Research Question: Is the combination of once-daily Aspirin and once-daily rivaroxaban more effective in preventing recurrent stroke in patients with essential thrombocythemia in the first year after getting the first stroke as compared to twice-daily Aspirin therapy started one week following stroke?
P- People with Essential Thrombocythemia with acute stroke
I- Aspirin with rivaroxaban
C- Twice daily dose of aspirin
O- Recurrent stroke
T- One year after getting the first stroke
Patients with contraindications against taking apririn, rivaroxaban or hydroxylurea would be ineligible for this study. In addition, patients with a history of major bleed including hemorrhagic stroke would be excluded from this study, as would patients who use non steroidal anti inflammatory drugs (NSAIDs) more than 3 times per week to reduce the risk of bias because of their inhibition of platelet aggregation. Other exclusion criteria would be the use of heparin, fondaperinox, and any medical conditions contraindicating to the use of rivaroxaban; these medical conditions include advanced cirrhotic liver disease with Child Pugh B or C, kidney disease in the form of creatinine clearance less than 30 and pregnant and lactating woman (19, 20,16). Patients with contraindications to cytoreductive drug hydroxyurea would also be excluded because patients with these conditions would be at greater risk as a result of this study than benefit.
Patients will be allocated to different groups using a centralized web based interactive system. This process will make allocation concealment possible. The patients will be allocated to receive with aspirin and rivaroxaban or twice daily aspirin in 1:1 ratio. The study will begin seven days after getting the initial stroke. This aligns with the American Stroke Association guidelines (15) and also with the international consensus of starting anticoagulants after non-haemorrhagic stroke. (16) This study will continue for one year post randomization as the first year is the period of greatest risk for death or having a second stroke 17. The aspirin group patients will be given 100 mg of aspirin twice daily and in the rivaroxaban patients will be given 5 mg of rivaroxaban along with 100 mg aspirin once daily. Patients will not know what they were receiving. Treating clinicians and research assistants and adjudicators of the study will also not be aware of which the patients are receiving. The intervention will begin immediately after the randomization is complete. Patients will undergo follow up every 3 months after discharge from the hospital and information will be collected about TIA, any adverse event major bleeding, minor bleeding episode or general well being. Blood samples will be drawn for Lactate dehydrogenase, lipid profile, and serum creatinine every 3 months. This will ensure that patients are not suffering from adverse effects while they are taking these medications. Some of the adverse effects include suffering from additional kidney damage during their recovery.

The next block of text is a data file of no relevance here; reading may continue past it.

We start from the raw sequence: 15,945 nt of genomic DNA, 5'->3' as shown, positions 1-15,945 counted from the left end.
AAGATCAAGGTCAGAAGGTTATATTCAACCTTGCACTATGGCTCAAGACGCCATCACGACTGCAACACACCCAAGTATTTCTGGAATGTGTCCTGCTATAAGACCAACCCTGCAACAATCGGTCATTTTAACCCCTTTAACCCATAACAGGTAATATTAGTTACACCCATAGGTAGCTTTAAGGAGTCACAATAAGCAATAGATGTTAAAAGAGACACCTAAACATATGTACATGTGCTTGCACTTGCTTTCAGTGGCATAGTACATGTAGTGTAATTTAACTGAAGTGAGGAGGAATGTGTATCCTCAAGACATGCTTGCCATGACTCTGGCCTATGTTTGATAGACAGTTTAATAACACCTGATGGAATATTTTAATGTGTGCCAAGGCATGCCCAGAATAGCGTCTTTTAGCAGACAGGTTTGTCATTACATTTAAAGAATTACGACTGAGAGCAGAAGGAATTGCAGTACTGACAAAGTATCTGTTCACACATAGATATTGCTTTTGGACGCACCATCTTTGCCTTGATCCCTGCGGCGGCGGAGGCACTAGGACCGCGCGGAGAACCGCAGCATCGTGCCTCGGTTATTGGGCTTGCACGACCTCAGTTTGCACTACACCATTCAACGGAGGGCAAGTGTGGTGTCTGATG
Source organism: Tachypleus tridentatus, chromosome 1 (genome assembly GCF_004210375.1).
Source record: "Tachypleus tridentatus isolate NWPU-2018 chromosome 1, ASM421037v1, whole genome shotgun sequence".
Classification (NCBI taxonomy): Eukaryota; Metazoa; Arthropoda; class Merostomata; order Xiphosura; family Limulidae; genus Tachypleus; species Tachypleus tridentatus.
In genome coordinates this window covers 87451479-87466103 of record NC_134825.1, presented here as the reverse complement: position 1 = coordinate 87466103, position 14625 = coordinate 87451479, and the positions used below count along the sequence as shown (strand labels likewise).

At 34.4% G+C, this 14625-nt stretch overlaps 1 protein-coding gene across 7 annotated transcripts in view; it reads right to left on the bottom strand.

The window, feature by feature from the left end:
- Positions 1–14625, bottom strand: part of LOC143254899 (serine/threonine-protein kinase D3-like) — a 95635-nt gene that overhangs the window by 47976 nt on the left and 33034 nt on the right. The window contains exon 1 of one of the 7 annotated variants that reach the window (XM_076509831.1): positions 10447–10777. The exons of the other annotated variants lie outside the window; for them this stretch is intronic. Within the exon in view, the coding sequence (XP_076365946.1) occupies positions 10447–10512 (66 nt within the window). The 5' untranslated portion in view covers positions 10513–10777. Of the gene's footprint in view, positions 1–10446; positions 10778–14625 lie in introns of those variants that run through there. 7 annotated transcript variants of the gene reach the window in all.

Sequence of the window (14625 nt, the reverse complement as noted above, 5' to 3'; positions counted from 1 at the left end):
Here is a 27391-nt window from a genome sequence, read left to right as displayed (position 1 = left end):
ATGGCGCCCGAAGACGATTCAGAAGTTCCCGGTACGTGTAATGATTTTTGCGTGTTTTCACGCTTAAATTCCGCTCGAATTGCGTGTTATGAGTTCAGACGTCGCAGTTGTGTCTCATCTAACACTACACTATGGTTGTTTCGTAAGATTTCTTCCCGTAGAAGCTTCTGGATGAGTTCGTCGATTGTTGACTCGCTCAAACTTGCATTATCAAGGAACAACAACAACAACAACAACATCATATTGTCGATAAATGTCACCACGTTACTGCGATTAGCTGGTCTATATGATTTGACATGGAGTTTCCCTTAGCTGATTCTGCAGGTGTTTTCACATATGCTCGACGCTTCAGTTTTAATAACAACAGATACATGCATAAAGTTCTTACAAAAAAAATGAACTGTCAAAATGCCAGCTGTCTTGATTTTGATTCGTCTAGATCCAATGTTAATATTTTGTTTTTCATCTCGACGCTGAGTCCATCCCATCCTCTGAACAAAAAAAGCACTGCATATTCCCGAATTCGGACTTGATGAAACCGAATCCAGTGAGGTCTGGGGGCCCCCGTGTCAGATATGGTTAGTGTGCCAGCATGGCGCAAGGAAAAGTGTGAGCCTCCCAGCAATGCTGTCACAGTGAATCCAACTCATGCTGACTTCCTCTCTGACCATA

When radiologists read MRIs, they will be aware of the category of the patients because the MRIs will show the occurrence or lack thereof of stroke, however both the groups are on oral medication, which will make it possible to blind patients. The data monitoring and safety board will be consulted regularly to ensure that the study ends when it reaches its end point. At the end of the study participants and clinicians will learn their categories, in case the patients incurred adverse effects
The MRIs will be read by radiologists who are located centrally. All the radiologists will receiving training to decrease inter-observer variability. The baseline MRI would be obtained to find out the presence of micrhemorrhages and to detect hemorrhagic strokes. First and second reports will be read by the same radiologist to decrease intra-observer variability. A new infarct would be defined as the incidence of newly diagnosed hypodense image on T1 weighted images or hyodendense image on T2 or FLAIR images of the MRI. T1-weighted, T2-weighted and fluid attenuated inversion recovery (FLAIR) MRI sequences would be completed for participants in the study. As this is a multicentral and multinational study, we would not specify an MRI protocol, but a local MRI protocol would be followed. The same MRI protocol will be followed at the end of the study to decrease within-participant variability. This second MRI at the end of one year after the stroke will be compared to the initial MRI done at the time of admission to the hospital. Radiologists (adjudication committee) reading the MRI will be blinded. The MRIs would be grouped into good and bad quality images. All the participants with good quality images at both stages of the study will be included in the final results.
Information will be collected about the presence or absence of JAK mutation, age, past deep vein thrombosis, diabetes, hypertension, smoking more than 5 cigarettes per day, obesity defined as body mass index more than 30, hyperlipedemia, heart disease including abnormal heart rhythm, high cholesterol and blood lipids. Post hoc analysis will be run on these different groups.